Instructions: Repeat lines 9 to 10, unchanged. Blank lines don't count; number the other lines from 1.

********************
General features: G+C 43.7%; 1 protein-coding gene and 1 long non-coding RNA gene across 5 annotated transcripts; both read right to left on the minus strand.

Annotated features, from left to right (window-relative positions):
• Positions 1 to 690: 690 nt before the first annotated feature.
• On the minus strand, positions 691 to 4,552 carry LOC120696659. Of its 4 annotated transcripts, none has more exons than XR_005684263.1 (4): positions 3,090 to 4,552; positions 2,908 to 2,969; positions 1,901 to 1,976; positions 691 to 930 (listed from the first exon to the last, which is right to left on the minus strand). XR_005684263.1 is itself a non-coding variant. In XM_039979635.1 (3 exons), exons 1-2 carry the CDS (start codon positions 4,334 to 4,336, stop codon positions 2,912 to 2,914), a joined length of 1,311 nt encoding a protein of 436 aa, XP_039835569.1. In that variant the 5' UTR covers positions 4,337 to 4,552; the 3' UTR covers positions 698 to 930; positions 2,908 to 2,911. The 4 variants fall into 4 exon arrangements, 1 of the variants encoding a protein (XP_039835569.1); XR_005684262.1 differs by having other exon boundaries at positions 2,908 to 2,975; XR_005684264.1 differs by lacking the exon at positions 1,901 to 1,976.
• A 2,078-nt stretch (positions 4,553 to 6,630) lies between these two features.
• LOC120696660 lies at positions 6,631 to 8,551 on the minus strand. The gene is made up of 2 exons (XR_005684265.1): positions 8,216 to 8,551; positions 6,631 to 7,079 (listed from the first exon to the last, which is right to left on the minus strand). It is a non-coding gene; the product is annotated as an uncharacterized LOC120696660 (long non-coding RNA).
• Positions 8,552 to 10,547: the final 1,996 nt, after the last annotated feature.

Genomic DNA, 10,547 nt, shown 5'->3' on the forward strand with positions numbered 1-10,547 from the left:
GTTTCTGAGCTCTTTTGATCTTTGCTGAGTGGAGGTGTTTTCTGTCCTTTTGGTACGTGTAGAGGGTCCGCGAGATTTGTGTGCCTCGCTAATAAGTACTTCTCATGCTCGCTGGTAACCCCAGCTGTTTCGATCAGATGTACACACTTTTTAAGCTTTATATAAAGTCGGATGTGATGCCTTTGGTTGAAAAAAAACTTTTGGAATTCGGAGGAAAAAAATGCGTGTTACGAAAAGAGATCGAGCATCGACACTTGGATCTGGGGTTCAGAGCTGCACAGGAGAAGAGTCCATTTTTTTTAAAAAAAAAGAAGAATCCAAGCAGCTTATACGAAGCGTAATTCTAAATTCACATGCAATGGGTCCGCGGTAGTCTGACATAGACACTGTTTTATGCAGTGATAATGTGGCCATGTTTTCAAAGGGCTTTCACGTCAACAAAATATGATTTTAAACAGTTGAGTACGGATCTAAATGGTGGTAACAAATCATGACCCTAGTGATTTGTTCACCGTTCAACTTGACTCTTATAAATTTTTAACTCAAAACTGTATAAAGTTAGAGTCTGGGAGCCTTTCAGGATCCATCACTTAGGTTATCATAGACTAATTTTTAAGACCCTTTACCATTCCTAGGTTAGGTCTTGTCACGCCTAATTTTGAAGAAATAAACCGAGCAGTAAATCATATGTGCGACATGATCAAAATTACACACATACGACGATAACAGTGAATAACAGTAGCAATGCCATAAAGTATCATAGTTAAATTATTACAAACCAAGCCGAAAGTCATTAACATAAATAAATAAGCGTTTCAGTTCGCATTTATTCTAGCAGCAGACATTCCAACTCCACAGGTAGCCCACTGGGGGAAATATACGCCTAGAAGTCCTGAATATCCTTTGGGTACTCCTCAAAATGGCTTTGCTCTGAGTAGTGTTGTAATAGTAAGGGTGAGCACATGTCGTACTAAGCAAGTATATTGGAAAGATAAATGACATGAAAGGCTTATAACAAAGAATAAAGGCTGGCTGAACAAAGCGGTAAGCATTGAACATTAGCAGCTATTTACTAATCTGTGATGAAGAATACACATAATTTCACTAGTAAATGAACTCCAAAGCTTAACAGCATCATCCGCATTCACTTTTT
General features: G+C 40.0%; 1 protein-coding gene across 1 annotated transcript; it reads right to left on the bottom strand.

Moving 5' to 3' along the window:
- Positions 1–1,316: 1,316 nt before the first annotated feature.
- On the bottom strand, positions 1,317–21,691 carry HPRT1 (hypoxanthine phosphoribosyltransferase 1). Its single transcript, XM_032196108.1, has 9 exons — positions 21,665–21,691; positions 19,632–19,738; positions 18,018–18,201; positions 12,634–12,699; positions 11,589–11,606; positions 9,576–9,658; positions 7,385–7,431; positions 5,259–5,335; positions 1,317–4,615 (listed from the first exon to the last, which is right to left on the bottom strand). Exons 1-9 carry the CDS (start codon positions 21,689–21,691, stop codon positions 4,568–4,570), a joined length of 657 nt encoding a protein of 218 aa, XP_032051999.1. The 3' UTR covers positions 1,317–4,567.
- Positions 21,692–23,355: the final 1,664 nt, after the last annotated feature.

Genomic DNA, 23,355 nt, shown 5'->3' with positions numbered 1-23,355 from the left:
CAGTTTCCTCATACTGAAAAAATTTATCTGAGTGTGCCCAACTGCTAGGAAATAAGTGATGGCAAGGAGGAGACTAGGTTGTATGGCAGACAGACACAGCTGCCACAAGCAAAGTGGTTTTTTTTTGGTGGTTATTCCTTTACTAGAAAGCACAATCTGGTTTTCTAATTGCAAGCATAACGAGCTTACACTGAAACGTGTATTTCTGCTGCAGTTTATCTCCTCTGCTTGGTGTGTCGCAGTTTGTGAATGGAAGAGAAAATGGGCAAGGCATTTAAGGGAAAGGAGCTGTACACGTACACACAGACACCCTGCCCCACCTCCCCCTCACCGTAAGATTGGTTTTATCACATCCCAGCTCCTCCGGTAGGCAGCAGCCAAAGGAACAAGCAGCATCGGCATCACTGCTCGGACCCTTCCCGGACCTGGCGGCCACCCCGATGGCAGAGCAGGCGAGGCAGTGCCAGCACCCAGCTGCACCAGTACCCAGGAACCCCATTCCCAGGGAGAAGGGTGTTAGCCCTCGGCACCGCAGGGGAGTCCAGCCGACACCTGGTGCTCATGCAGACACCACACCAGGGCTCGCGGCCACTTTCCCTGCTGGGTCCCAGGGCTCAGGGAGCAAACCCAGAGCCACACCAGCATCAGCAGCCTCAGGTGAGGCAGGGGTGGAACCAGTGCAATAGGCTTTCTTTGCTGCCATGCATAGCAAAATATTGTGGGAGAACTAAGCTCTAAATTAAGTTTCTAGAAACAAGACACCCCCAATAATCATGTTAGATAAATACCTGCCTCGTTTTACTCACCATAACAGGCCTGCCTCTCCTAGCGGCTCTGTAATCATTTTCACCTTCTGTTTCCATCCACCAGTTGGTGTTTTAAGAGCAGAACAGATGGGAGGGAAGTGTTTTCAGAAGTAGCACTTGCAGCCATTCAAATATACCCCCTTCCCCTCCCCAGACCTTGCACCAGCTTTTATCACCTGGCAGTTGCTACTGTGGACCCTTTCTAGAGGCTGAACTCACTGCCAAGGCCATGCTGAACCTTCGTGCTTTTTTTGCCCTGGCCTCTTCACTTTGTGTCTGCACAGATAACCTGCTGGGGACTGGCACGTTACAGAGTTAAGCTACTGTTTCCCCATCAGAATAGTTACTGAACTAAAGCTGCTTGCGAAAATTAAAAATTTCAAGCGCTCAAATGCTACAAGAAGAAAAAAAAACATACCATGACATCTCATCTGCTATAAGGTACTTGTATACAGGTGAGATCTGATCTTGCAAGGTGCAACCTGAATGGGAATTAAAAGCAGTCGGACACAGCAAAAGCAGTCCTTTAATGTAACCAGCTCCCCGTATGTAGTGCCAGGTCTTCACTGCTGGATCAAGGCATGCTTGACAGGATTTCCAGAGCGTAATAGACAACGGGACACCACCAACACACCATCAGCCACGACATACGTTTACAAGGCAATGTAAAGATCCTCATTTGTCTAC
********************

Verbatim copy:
GTTTCTGAGCTCTTTTGATCTTTGCTGAGTGGAGGTGTTTTCTGTCCTTTTGGTACGTGTAGAGGGTCCGCGAGATTTGTGTGCCTCGCTAATAAGTACTTCTCATGCTCGCTGGTAACCCCAGCTGTTTCGATCAGATGTACACACTTTTTAAGCTTTATATAAAGTCGGATGTGATGCCTTTGGTTGAAAAAAAACTTTTGGAATTCGGAGGAAAAAAATGCGTGTTACGAAAAGAGATCGAGCATCGACACTTGGATCTGGGGTTCAGAGCTGCACAGGAGAAGAGTCCATTTTTTTTAAAAAAAAAGAAGAATCCAAGCAGCTTATACGAAGCGTAATTCTAAATTCACATGCAATGGGTCCGCGGTAGTCTGACATAGACACTGTTTTATGCAGTGATAATGTGGCCATGTTTTCAAAGGGCTTTCACGTCAACAAAATATGATTTTAAACAGTTGAGTACGGATCTAAATGGTGGTAACAAATCATGACCCTAGTGATTTGTTCACCGTTCAACTTGACTCTTATAAATTTTTAACTCAAAACTGTATAAAGTTAGAGTCTGGGAGCCTTTCAGGATCCATCACTTAGGTTATCATAGACTAATTTTTAAGACCCTTTACCATTCCTAGGTTAGGTCTTGTCACGCCTAATTTTGAAGAAATAAACCGAGCAGTAAATCATATGTGCGACATGATCAAAATTACACACATACGACGATAACAGTGAATAACAGTAGCAATGCCATAAAGTATCATAGTTAAATTATTACAAACCAAGCCGAAAGTCATTAACATAAATAAATAAGCGTTTCAGTTCGCATTTATTCTAGCAGCAGACATTCCAACTCCACAGGTAGCCCACTGGGGGAAATATACGCCTAGAAGTCCTGAATATCCTTTGGGTACTCCTCAAAATGGCTTTGCTCTGAGTAGTGTTGTAATAGTAAGGGTGAGCACATGTCGTACTAAGCAAGTATATTGGAAAGATAAATGACATGAAAGGCTTATAACAAAGAATAAAGGCTGGCTGAACAAAGCGGTAAGCATTGAACATTAGCAGCTATTTACTAATCTGTGATGAAGAATACACATAATTTCACTAGTAAATGAACTCCAAAGCTTAACAGCATCATCCGCATTCACTTTTT
General features: G+C 40.0%; 1 protein-coding gene across 1 annotated transcript; it reads right to left on the bottom strand.